Hope I'm feeling as good as you soon,
You may have seen this. You may have not. Sure. V-day is over, but when do you stop professing your love?
Spin it DJ.
Wikipedia Entry Called Michael Moore A Foolish American Documentary Filmmaker + Now My Data Has The Word HizzleButt In It And Nothing's Gonna Stop Me Now?Friday, March 13, 2015
It's since been updated a little bit ago: http://en.wikipedia.org/wiki/Michael_Moore.
I just thought it was funny since I was extolling on the virtues of Wikipedia to someone a few days ago.
And I just watched Citizenfour last week of which the above is a fan.
If I have a database of information including this post, now it has the word hizzlebutt in it.
Marked (A Korean American Adoptee Novel) + #KeepAdamHome: Stop Adam Crapser From Being Deported + Gazillion StrongThursday, March 12, 2015
From the Patreon site on the project:
Marked is the first Korean adoptee novel that mashes together influences from fantasy, Korean-Dramas, and illustrated books. The story revolves around Kevin Larson, a Korean adoptee raised on a farm in the midwest, whose life turns upside down when a mysterious Korean woman named Soo-ah Kim arrives on his birthday, calls him by name, and says, "I am here to fulfill your [Korean] father's wishes." The story is trippy. It has magic, love triangles, death, taboo love (?), a powerful and secretive organization. And individuals searching for identity and redemption.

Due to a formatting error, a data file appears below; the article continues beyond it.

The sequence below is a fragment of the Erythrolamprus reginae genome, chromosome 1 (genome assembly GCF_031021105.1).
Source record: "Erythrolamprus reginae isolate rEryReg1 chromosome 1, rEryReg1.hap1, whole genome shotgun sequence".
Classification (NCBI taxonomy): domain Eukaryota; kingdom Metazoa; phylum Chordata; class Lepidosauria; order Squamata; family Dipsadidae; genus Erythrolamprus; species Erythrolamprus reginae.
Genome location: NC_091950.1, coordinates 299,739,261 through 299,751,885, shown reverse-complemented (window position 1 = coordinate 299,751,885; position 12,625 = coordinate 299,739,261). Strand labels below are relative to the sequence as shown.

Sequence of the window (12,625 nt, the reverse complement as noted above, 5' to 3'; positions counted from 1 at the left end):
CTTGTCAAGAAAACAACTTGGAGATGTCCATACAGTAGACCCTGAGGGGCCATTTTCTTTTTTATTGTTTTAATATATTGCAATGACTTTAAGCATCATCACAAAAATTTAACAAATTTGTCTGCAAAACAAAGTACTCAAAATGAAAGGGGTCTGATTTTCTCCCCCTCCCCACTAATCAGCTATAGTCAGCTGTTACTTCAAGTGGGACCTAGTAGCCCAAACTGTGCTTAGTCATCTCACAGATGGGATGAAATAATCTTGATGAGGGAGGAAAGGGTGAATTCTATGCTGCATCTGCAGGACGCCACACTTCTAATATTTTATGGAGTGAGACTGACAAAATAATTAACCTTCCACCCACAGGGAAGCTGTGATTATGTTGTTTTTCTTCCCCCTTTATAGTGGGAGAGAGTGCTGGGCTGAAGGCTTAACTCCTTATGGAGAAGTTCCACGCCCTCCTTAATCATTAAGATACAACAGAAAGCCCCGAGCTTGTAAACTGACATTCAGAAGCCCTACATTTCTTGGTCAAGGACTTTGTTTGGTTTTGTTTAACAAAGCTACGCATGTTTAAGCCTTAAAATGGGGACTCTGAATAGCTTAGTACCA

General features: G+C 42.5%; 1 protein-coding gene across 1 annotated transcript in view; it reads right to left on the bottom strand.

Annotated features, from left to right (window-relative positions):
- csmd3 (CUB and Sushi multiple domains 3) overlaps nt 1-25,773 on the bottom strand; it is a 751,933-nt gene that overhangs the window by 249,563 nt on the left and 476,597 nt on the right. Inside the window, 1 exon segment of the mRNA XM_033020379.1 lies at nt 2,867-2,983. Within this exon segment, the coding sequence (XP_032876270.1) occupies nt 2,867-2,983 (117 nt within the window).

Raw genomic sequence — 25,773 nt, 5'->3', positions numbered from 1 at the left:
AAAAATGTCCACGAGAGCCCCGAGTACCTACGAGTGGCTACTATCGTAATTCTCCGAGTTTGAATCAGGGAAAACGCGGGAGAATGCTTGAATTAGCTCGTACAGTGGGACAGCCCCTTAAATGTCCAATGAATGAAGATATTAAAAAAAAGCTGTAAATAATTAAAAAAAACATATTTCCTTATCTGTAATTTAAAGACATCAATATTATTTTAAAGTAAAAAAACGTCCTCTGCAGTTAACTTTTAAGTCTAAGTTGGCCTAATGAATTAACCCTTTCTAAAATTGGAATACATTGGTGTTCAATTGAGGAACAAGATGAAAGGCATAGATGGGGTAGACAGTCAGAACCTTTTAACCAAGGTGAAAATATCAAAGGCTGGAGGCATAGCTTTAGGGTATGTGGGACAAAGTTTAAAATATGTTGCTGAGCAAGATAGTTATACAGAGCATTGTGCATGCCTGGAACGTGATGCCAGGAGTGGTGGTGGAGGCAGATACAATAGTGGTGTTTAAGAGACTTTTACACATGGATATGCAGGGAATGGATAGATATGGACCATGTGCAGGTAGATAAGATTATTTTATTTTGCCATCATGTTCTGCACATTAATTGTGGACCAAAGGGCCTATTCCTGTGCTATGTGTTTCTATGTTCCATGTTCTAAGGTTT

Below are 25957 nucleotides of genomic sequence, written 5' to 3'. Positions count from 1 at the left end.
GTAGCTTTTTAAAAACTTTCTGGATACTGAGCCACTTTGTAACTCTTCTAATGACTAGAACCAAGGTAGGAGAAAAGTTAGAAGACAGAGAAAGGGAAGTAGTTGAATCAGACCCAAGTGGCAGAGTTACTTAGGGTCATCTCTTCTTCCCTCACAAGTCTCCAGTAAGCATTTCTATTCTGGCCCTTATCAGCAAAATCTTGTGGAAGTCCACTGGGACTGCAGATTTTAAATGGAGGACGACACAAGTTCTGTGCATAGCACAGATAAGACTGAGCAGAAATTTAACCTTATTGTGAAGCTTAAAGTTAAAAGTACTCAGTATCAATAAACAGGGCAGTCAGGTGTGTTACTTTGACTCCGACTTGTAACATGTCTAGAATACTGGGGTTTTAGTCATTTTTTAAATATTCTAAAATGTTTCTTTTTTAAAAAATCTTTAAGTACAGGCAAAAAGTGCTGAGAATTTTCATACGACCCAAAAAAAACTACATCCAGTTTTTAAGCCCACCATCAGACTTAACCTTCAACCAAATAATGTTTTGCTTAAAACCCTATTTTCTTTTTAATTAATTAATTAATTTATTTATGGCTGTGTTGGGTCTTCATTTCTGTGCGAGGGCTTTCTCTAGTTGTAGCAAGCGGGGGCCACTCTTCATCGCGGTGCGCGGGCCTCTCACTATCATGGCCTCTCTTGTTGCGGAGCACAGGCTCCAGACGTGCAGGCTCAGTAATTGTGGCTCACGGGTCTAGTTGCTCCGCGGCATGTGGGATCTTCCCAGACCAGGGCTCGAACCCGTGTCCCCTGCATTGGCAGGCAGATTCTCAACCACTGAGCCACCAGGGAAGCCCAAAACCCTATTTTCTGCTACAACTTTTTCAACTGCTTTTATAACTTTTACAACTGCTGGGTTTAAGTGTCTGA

Marked is a project hatched by the three of us -- Matthew Salesses, Emily Evanowski, and Kevin Vollmers. (We're all Korean adoptees.) It's nearing completion, and the plan is to release it this coming November (National Adoption Month) K-Drama style -- two episodes a week, each Monday/Tuesday, for a 16-episode season - on the Gazillion Strong website for the price of $.50 p/chapter. Before we get there, though, we have some work to do.
Listen, Act, Help, And #KeepAdamHome
This is just one of those stories that makes me shake my head in wonder on so many levels - and I won't ever pass judgement in that way on how Adam has lived his life and the decisions he's made. I'm not absolving him from his actions because at some point in our lives we make choices - we have to make choices - but at the same time - when someone's been thrown into a system that literally beats them down and they just have to survive - you get some leeway. But no matter what you might think about his life - I think everyone can agree he's a citizen of the U.S. - and deporting him would be a heinous and shameful act. Listen to the story below and then sign the petition.